Shoppers are more impatient these days. Your ability to deliver on time is essential at times like this.

4. Follow up

In strategy number 2, I closed the section by mentioning the number of failed shopping cart transactions. If this event was to occur this year, why not establish a backstop system? For any shopping cart transaction that failed, you need an automated email to the proposed buyer setting up a second chance to complete the transaction by following a link.

Make this buying system simple for the shopper. If you add multiple steps they will walk, so the message is to keep your system simple and as automated as possible. 

For all completed purchases, this is your big chance to grow your customer base. Rather than welcome a one-time buyer, it’s much better to open the door to a frequent buyer that can be seen as a long-term friend. Your marketing engine must be primed to ensure you retain their loyalty by visiting your online store time and again. Perhaps offer an upgrade or alternate products with discounts, where you can add to the existing delivery at no additional or very small cost?

Alternatively, as your back-end marketing takes over the sale and advises the customer when their goods will be delivered, this is an ideal opportunity to re-sell other products that are popular or are a good match with the product(s) they have already purchased. 

Is Your business Black Friday-ready? Check out these 7 strategies to help you check Click To Tweet

Offline sales are important too…

While this article has so far been geared to online sales, it’s important to recognise that offline or in-store purchases take place too.

5. Keep control

Having seen the disorderly behaviour of some shoppers, it’s important to recognize what panic-buying does to some people. When you add to this equation the effects that lockdown may have on shoppers and what driving desire can do, it’s important to re-think the layout of your store/business to protect shoppers and your staff.

Controlling entry and exit points is vital.

If you expect to see a surge of shoppers in your store then another very important aspect will be assigning sufficient staff to the tills to help your customers pay and leave quickly. 

6. Speedy processing is essential

The key to a successful Black Friday weekend, is to ensure that buyers get what they want at the right time. Speed of purchases in your store allows the traffic to flow quickly.

People will queue outside, because they are now used to it, but there is a breaking point. Can you have someone talking to them outside? This engagement can make a massive difference as it’s the beginning of their shopping experience. Let them know how you need them to move within the store and what you’re doing to make their shopping experience an easy one. 

shopping queues

People may panic in queues if they are worried they won’t get what they want.

You could have staff taking orders electronically outside so that goods are ready for them when they enter the store. This takes the panic pressure off the shopper who is queuing.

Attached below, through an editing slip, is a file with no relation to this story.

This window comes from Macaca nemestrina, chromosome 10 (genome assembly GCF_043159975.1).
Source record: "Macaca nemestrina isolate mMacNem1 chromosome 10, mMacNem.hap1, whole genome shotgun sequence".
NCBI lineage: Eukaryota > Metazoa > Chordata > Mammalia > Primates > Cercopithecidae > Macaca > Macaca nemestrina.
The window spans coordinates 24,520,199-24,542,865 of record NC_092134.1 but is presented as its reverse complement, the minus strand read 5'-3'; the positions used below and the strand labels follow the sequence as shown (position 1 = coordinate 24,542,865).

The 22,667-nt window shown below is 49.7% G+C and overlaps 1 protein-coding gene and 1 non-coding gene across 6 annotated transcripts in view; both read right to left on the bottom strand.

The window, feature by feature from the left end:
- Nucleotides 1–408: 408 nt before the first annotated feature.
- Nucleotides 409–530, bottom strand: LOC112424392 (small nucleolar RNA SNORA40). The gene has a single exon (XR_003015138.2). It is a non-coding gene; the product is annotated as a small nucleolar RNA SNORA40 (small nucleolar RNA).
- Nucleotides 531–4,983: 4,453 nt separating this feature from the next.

Anything you do where you are thinking about your potential customer outside is going to be remembered. Is it possible for you to joint venture with a drinks provider so that your potential customers stay refreshed whilst waiting? Whilst it may seem a strange thing to do, it may just work. It will certainly add another dimension to the shopping experience. The drinks don’t have to be free. A portable coffee stall could be very welcome and keep shoppers warm whilst queuing. 

7. Staff training

In a normal year, at this time of year, stores expect to be busier and therefore gear up by taking on additional temporary staff. However, with Covid-19, the recruitment process may be slower. If you do recruit, it’s imperative that you supply the best training and keep their tasks relatively low, especially whilst they are getting up to speed. The last thing you need is a newbie handling a till and making a complete mess because they panic due to the sheer pressure at the tills. Ideally, you should double up on tills or have senior staff with the equipment to be a portable till and payment taking operative if need be.  

Your entire focus should be on ensuring your customer’s experience with your business is a good one, whilst protecting your staff. Every little thing you do to make this happen will go a long way to ensuring the customer will return. Whilst it’s great if they return for another Black Friday, your role is to ensure that they return time again. To do this, the store must capture customer details quickly, especially their email address, so that you can sell to them again. Perhaps, capturing this at the till, with the excuse of registering warranty will help. This way, you know exactly what they purchased, which in turn opens up the option to sell increased warranty, similar or essential extras in the back-end sale. 

Most business owners recognise that the back-end sale can be significantly more profitable than the first sale. So, perhaps there may need to be an added incentive to capture the customer’s email address at the source. Amazon is excellent at recommending associated products when you have shown interest in just one product. McDonalds use an upsell policy by trying to add other products to your order or to get you to ‘go large’. 

In Summary

With Black Friday not too far away, it’s time to get planning and busy. My advice is to do what you can to give your existing and new customers a great experience. Focus on the making the sale happen as easily as you can, and make sure you have back up plans in the event technology cannot cope with the volume of transactions.

But be warned, get it wrong and a Black Friday sale could turn into a publicity nightmare. In 2010, Amazon was accused of putting up ‘fake’ deals and shoppers claimed the deals disappeared so quickly they were impossible to take up.

On Black Friday in 2014, Tesco experienced issues across a number of stores including:

  • around 200 shoppers refusing to leave, despite being told that the discounted stock had all gone.
  • fights between shoppers.
  • a woman suffered minor injuries after being hit by a falling television.
  • a man was arrested after threatening to hit a member of staff.

So if you don’t think your business has the ability to handle it, don’t do it!

This article was originally published on 21 November 2016, and updated on 31 October 2020.